The Chicago Syndicate: Details Released on Trenton Mayor's Conviction on Federal Extortion, Bribery, and Mail and Wire Fraud Charges

Monday, February 10, 2014

Details Released on Trenton Mayor's Conviction on Federal Extortion, Bribery, and Mail and Wire Fraud Charges

A federal jury found Trenton Mayor Tony F. Mack guilty on all six federal extortion, bribery, and mail and wire fraud charges against him, U.S. Attorney Paul J. Fishman announced.

Mack’s brother, Ralphiel Mack, was also convicted on three of the charges but found not guilty on three mail and wire fraud counts, following a five-week trial before U.S. District Judge Michael A. Shipp in Trenton federal court. The Macks were charged in connection with a scheme to accept $119,000 in bribes in exchange for Mayor Mack’s official actions and influence in assisting cooperating witnesses in the development of an automated parking garage on city-owned land.

“The jury’s verdict solidly affirms what we first charged more than a year ago—that Tony Mack, with the helping hands of his brother and their cohorts, sold the mayor’s office and sold out the people of Trenton,” U.S. Attorney Fishman said. “We are very grateful to the members of the jury for their service.”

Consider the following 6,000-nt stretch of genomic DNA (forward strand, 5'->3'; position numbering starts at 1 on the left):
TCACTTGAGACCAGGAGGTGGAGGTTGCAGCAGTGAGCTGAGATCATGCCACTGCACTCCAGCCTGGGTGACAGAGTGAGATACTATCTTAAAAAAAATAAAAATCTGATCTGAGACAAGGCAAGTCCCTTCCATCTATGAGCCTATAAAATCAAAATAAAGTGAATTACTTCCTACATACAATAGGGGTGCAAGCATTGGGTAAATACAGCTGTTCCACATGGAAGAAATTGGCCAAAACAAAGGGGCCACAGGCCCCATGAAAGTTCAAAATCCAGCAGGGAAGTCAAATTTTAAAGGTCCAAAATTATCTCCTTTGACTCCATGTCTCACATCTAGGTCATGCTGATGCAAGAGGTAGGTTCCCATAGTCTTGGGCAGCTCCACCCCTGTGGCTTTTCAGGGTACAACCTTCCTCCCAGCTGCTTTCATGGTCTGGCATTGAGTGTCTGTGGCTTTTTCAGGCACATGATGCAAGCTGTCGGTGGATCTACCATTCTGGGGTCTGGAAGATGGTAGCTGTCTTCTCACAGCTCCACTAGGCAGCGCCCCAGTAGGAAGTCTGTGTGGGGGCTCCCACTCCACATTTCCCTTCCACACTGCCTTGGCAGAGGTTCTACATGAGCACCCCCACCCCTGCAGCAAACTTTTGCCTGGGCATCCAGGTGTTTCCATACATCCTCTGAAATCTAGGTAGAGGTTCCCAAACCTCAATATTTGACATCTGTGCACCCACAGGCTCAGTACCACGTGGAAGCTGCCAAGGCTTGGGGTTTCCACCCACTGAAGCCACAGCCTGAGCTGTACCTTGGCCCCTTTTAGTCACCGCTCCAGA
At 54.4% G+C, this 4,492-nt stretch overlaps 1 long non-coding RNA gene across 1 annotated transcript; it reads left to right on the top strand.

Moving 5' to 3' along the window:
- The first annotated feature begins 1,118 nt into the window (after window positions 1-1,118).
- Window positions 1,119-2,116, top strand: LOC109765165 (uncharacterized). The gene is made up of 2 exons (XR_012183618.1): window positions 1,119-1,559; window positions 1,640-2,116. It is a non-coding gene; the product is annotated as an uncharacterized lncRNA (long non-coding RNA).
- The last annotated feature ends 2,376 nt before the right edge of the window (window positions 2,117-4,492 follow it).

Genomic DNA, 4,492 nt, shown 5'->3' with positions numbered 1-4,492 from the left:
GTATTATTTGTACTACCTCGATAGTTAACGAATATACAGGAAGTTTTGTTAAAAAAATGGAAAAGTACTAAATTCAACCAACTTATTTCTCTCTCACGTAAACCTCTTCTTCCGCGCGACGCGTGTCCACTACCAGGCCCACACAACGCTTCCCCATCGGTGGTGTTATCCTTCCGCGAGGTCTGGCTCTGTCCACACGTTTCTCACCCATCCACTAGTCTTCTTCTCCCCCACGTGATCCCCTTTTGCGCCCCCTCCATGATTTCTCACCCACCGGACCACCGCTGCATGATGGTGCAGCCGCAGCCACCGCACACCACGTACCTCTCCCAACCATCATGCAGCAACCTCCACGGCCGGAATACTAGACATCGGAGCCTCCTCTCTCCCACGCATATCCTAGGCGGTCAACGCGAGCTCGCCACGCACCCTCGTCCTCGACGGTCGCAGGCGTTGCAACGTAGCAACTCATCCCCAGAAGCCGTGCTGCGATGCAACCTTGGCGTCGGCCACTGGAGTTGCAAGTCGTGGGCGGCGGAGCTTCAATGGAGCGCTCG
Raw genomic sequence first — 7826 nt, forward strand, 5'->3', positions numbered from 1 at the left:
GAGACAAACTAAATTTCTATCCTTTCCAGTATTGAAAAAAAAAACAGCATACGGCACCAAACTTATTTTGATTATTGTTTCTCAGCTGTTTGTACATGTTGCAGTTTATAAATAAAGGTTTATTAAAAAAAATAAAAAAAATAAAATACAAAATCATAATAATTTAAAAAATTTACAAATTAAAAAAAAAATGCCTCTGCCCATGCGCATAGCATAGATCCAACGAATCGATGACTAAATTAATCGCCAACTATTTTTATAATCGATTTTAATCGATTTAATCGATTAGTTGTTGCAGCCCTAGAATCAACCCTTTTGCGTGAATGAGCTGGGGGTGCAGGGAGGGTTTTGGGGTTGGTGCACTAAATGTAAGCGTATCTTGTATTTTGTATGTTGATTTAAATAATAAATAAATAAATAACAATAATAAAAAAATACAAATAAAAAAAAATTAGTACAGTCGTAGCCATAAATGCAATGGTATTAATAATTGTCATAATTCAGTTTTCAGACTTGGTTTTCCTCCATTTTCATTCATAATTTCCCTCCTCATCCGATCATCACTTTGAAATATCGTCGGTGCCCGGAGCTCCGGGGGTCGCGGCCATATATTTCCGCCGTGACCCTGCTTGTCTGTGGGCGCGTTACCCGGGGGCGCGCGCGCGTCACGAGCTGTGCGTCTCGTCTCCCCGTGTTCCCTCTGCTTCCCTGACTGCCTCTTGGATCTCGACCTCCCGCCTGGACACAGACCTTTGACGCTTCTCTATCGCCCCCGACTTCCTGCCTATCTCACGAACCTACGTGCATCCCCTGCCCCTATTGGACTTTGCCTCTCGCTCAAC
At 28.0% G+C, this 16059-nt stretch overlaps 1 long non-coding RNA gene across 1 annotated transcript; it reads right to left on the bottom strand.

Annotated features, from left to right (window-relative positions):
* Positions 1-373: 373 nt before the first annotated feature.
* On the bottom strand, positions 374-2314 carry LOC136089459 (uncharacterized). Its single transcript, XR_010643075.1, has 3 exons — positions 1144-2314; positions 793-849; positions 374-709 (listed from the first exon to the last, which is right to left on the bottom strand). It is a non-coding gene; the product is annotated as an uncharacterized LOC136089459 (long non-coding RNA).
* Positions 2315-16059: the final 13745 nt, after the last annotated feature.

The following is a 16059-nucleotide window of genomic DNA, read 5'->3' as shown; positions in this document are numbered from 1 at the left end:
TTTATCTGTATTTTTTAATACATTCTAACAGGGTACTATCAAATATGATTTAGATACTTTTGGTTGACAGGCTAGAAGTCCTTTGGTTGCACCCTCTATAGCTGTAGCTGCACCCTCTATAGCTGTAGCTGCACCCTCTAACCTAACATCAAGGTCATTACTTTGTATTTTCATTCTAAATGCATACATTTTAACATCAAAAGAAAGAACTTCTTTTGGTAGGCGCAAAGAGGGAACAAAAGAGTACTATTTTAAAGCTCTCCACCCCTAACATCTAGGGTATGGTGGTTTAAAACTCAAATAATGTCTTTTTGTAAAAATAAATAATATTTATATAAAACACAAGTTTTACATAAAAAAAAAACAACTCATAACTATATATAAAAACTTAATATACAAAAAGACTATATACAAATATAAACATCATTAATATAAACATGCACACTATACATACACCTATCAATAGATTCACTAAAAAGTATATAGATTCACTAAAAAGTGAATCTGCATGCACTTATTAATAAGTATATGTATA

Tony F. Mack, 48, and Ralphiel Mack, 41, both of Trenton, originally were charged by complaint on September 10, 2012, with one count of conspiracy to obstruct commerce by extortion under color of official right related to the $119,000 extortion scheme. Also charged at that time was Joseph A. Giorgianni, 64, of Ewing, New Jersey. An indictment returned in December 2012 added charges against all three defendants.

Giorgianni pleaded guilty on December 13, 2013, to one count of conspiring with the Macks and others to obstruct interstate commerce by extorting individuals under color of official right, in addition to a separate extortion scheme, a narcotics charge, and illegal weapons possession, all charges unrelated to the Macks.

Mayor Mack was convicted of the six counts charged in the indictment:

  • Conspiracy to obstruct and affect interstate commerce by extorition under color of official right